Food Review: Don't Look Back 

Frito pie and taco truck food make a statement at this Carytown hideaway.

click to enlarge Nate Gutierrez shows the fish tacos with lime cabbage slaw and the green chile chicken enchiladas that have earned him a cult following. - SCOTT ELMQUIST
  • Scott Elmquist
  • Nate Gutierrez shows the fish tacos with lime cabbage slaw and the green chile chicken enchiladas that have earned him a cult following.

Richmond may not be at the forefront of food trends, but eventually it gets here. Food carts, once accessible only to those who worked near their lunchtime locations, are much more easily sampled through food truck courts — Tuesdays and Fridays at the Virginia Historical Society, Wednesdays at Chesterfield Towne Center, Thursdays at Hardywood Brewery and even a special late night (11 p.m.-1 a.m.) Saturday court next to LaDifférence in the Bottom.

Logically, the next level of food truck evolution is a brick-and-mortar location. Thai Cabin brought spice to a storefront in Jackson Ward, and Nate's Taco Truck did a truck stop spot a few doors down. But when that required too much time away from his family, Nate Gutierrez closed it, disappointing fans of his distinctively fresh take on Mexican.

Without so much as a backward glance, Gutierrez resurfaced as chief cook at Don't Look Back in Carytown. And to those devoted to his cart menu, let me answer the all-important question in your minds: Yes, the Frito pie came with Nate.

The menu is slightly larger than the cart's, with no big surprises. A variety of tacos ($3) are offered in soft corn or flour tortillas and served either traditionally, with cilantro, onion and lime, or gringo-style with cheese, lettuce, sour cream and salsa. The term gringo can be a disparaging one, but the fact is that every taco on the menu tastes better done in traditional style.

Standouts are fish tacos, pan-seared cod with cabbage slaw, and carnitas, braised and shredded pork crisped on the grill. Chicken-skin tacos are available on a limited basis. What started out as a thrifty way to use leftover skin has become a wildly popular special for its crispy, salty decadence.

Nachos ($6) taste much fresher than the usual bar variety, perhaps because they aren't drowning in cheese — although they are topped with an obscene amount of sour cream. The beef quesadilla ($5) is made with long-cooked and well-seasoned meat, plus just enough cheese to hold it together without overwhelming the flavors.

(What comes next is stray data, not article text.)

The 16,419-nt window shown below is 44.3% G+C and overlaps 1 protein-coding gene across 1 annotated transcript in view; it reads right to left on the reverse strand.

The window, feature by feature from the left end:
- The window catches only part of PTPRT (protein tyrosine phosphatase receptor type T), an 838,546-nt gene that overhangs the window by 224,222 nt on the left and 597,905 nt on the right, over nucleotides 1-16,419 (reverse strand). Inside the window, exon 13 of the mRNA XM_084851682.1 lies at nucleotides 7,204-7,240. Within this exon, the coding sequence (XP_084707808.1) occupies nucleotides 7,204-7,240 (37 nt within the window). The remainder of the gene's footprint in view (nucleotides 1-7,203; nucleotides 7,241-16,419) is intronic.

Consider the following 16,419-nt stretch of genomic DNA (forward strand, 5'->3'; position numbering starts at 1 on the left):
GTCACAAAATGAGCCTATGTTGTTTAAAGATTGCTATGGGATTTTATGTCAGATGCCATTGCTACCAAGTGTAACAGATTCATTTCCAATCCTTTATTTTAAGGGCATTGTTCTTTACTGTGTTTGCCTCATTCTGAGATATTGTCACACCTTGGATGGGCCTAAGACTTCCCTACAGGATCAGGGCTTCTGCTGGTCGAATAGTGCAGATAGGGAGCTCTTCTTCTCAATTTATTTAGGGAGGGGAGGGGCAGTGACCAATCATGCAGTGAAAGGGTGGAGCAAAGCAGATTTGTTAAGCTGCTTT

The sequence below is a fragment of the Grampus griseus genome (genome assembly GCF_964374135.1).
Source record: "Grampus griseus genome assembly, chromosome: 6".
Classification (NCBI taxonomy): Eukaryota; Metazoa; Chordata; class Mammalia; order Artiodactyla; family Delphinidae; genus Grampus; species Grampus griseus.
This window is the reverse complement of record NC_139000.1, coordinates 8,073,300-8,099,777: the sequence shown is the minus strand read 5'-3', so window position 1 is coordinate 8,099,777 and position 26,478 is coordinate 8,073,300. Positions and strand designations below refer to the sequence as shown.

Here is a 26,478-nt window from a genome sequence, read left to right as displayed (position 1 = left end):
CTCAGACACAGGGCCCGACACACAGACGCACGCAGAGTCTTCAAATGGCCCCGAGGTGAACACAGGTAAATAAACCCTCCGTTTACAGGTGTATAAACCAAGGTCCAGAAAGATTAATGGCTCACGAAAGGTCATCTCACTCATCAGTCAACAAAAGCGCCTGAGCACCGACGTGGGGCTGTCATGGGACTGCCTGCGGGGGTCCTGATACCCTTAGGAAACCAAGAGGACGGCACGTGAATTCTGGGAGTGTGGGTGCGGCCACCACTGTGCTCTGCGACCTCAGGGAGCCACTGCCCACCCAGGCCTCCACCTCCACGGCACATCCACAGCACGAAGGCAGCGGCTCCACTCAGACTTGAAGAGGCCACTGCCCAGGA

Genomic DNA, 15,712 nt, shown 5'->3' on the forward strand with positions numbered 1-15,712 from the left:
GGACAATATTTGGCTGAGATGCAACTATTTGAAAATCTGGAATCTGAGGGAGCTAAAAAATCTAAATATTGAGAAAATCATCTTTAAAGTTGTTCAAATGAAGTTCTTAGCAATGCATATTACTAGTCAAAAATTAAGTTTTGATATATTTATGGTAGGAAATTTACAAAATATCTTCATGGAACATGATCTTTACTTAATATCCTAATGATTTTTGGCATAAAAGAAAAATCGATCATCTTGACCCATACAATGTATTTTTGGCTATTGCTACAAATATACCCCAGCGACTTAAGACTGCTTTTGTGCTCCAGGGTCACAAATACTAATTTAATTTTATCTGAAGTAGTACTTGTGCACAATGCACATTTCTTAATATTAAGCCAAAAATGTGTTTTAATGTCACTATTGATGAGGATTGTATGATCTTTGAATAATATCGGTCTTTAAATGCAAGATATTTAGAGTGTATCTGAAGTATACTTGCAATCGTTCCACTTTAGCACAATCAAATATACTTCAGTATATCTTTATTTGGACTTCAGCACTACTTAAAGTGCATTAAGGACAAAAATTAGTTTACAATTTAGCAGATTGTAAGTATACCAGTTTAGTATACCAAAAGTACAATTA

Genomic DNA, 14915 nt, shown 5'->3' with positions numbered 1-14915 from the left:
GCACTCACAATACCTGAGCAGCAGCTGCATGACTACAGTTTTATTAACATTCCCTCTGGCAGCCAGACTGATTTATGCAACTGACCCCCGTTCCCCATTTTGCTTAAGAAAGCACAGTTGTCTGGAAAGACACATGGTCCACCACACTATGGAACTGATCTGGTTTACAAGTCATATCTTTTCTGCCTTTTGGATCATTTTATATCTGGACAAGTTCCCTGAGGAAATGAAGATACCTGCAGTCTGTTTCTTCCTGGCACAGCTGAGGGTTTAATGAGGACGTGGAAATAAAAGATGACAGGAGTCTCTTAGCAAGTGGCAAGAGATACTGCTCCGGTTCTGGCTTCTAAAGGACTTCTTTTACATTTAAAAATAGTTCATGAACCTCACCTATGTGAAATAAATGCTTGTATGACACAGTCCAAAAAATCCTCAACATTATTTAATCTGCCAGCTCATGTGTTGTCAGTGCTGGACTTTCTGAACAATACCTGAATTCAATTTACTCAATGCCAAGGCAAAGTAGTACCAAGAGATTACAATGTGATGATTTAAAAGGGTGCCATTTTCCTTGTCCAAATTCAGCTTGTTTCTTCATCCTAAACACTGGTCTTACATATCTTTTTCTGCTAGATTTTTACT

But when you just want to relive the pleasure of eating from Nate's Taco Truck, the Frito pie ($4) is the way to go. For the uninitiated, imagine Nate opening a bag of Fritos and pouring in pinto beans, shredded beef, cheese, salsa, lettuce and sour cream — sort of a six-layer dip with the chips already mixed in. It arrives in a bag and you eat it from the bag, preferably after a good stirring to blend the ingredients. The combination of lowbrow Fritos and well-executed flavorful, well-cooked beef is the epitome of street food done right.

But you won't be on the street. You'll be in a sleek space with four screens, a small lounge area, a mantel lined with hot sauce choices and an outstanding tequila menu. There's also a soundtrack as distinctive as the chicken-skin tacos. It's mostly indie pop — Helio Sequence, XX, Future Islands, LCD Soundsystem — but be prepared for it to change suddenly if you're there during the Hour of Awesome. That's at 9 p.m. Sunday through Thursday, when PBRs cost only 50 cents and the music sometimes goes south. We are surprised to hear the upbeat strains of the Shins turn into mariachi music one night promptly at 9, only to return to form shortly thereafter. When asked about the abrupt switch, our server grins and explains, "It's mariachi hour and we play mariachi music for as long as we can stand." That is, about 15 minutes.

After four visits, I've yet to eat outside on one of the three picnic tables on the patio, but I've found it impossible to resist the array of 26 sipping tequilas on Don't Look Back's diverse list. With the spicy, citrus-flavored silver tequilas, the smooth, oaked reposados and the complex and nutty year-aged anejos, this is the place to correct the misconception that tequila is the vile spirit of body shots and painful hangovers.

More food-forward cities have been offering extensive tequila menus and nongringo style Tex-Mex food for years. Richmond may be a tad slow, but eventually we get to awesome. S

Don't Look Back
2929 W. Cary St.
Daily 11 a.m. to 2 a.m.


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